If you feel your Social Security income is being unfairly garnished by the federal government, you must call the Internal Revenue Service, which is part of the Treasury Department, to correct it, since they’re the one taking the money. The Social Security Administration cannot help.
Many states have wage garnishment protections that go beyond what the federal law allows. While your state can’t keep Social Security from being garnished by the federal government, it may allow you to keep more income and protect your other income.
Other Tactics Used by Creditors
If a credit card company, debt collector, or other commercial entity threatens to garnish your Social Security, they are in violation of the Fair Debt Collection Practices Act. You should report the company to the Consumer Financial Protection Bureau and the Federal Trade Commission. Consumer reports about FDCPA violations help strengthen laws and put agencies that violate the law out of business.
With garnishing your Social Security off the table for credit card companies, they may try other tactics to get you to pay, even if Social Security is your primary source of income.
Some ways creditors seek payment are:
- Collection agencies: If you are 180 days or more behind on a debt, the creditor can sell your debt to a collection agency. These businesses exist solely to collect money, and will call you nonstop, and use other means, to get you to pay. You are protected from harassment by the FDCPA, but if you owe the money, you still must pay it.
- Placing a lien on your home: A court judgment against you for an unpaid debt can put a lien on your home or other property. In most states, the property can’t be sold until the lien is paid.
- Court-ordered money/property seizure: A creditor can get a court order to seize non-Social Security money from your bank account. The bank is required to protect two months’ worth of Social Security payments in your account if you get it by direct deposit, but the creditor can go after anything more than that. In the case of a mortgage or other secured debt, a creditor can take your house or whatever property was used as security.
- Taking your tax refund: Federal and state governments may take your tax refund to cover unpaid tax or other government debt. Unpaid federal taxes have top priority, followed by other federal debt. State debt (for instance, taxes or unemployment compensation repayment) is the lowest priority. Once the refund is deposited into a bank account, depending on the state you live in, private creditors can go after it, too. It’s no longer your tax refund, it’s just money in your bank account.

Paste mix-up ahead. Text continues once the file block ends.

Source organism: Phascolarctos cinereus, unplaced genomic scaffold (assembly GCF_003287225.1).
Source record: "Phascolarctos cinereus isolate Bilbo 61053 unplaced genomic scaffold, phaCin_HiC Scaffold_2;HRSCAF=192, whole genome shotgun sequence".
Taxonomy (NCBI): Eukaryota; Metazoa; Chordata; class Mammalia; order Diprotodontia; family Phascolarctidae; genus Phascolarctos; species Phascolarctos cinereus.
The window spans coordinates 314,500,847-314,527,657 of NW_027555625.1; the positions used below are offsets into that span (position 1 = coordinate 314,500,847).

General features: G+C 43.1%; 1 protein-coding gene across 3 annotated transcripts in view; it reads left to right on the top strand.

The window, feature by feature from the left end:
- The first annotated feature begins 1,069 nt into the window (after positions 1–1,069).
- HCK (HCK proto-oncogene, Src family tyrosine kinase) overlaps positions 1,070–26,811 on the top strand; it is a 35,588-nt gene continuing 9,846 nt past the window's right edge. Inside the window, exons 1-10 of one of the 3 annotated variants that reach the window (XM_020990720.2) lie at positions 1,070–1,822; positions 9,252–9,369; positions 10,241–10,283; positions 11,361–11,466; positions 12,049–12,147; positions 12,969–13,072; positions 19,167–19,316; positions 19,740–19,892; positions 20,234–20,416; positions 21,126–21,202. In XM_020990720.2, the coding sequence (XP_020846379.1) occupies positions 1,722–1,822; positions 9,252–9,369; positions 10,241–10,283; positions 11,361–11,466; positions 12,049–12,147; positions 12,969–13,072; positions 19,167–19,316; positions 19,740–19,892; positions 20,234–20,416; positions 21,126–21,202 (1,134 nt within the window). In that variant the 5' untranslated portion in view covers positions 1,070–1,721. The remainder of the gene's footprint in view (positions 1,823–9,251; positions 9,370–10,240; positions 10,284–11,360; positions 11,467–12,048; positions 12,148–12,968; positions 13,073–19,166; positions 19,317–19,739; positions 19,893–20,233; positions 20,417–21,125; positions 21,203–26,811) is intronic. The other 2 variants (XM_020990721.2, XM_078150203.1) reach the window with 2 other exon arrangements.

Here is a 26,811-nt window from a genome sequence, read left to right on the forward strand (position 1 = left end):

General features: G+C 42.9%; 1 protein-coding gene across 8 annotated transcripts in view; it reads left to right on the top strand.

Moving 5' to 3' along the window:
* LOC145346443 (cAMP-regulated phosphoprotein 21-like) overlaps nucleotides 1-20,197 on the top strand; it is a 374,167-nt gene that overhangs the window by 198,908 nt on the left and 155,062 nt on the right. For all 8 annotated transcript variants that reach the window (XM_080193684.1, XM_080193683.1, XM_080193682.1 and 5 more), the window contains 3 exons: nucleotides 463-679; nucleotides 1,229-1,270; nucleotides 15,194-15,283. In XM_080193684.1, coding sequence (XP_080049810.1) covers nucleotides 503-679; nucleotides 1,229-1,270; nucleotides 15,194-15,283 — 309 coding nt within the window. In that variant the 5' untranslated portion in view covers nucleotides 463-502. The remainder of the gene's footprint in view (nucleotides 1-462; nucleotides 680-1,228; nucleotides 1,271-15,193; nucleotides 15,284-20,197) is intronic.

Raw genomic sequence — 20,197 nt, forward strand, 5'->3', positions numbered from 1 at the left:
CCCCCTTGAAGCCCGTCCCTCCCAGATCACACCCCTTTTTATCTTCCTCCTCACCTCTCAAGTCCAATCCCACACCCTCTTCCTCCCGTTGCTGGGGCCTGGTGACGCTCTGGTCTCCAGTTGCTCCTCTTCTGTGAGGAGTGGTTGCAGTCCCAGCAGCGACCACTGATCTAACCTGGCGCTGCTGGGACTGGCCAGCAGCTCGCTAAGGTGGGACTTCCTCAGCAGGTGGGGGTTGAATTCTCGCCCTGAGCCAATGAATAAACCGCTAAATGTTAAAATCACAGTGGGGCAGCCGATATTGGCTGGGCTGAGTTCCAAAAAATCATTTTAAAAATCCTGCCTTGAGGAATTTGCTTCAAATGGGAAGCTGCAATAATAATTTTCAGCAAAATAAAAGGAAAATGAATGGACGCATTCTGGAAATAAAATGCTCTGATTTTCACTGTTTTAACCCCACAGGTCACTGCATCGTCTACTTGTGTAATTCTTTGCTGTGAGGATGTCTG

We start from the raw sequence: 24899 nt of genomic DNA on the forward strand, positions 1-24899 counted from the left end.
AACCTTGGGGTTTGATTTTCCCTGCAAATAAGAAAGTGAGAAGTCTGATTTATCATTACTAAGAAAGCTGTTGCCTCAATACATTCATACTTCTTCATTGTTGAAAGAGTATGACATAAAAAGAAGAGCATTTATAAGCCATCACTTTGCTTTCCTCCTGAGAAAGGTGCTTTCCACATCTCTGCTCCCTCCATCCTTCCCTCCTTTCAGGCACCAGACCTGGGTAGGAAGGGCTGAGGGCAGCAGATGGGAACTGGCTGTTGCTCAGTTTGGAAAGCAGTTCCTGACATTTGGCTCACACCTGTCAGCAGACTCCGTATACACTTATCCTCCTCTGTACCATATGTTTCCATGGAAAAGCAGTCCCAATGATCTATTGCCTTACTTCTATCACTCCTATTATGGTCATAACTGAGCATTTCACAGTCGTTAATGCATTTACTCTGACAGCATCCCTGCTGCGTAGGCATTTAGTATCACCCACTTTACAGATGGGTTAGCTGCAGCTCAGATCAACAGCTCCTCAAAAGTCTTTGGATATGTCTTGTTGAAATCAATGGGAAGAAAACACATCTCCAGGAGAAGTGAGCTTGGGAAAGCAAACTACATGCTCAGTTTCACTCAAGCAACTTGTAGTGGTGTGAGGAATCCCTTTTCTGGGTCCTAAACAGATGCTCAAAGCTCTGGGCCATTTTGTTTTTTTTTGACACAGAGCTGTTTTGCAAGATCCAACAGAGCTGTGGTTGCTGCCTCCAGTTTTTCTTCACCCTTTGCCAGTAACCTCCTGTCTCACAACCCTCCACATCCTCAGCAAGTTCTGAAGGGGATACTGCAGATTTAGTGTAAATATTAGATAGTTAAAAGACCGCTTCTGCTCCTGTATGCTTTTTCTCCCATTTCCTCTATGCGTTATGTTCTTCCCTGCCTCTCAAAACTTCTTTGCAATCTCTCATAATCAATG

How to Handle Creditors
If creditors are hounding you, and you’re living on a fixed income, like Social Security, the stress of repaying debt can be overwhelming.
Positive action to resolve your debt and deal with creditors can ease the stress. Everyone’s financial situation is different, and every strategy doesn’t work for every person, but let’s take a look at some of the top debt relief solutions.
Credit Counseling can help anyone handle creditors, as well as eliminate debt. A session with a nonprofit credit counselor, usually over the phone, is free. The counselor will help you create a budget, review your finances, and discuss debt relief options. Nonprofit credit counseling agencies also have free financial education resources and tools that can help you access your credit report, and more.
Making a Budget
Making a budget and sticking to it is essential for all debt-relief solutions. You can’t take control of your debt and finances until you have an in-depth understanding of your income and your monthly bills. Look at budgeting as a way to empower yourself to reach your financial goals and become debt free. You don’t need fancy software or an app, a pen and pad of paper will do. Whatever works for you and keeps you on track.
A debt consolidation plan is a good solution for those with high-interest debt and a good credit score. A debt consolidation loan combines credit card and other unsecured debt into one fixed monthly payment over a set period of time. A lower interest rate (that’s where the good credit score comes in), and a fixed term make a debt consolidation loan much less costly than paying high-interest revolving credit card debt. It only works if you stop using credit cards. Otherwise, you have the loan payment every month as well as new credit card bills.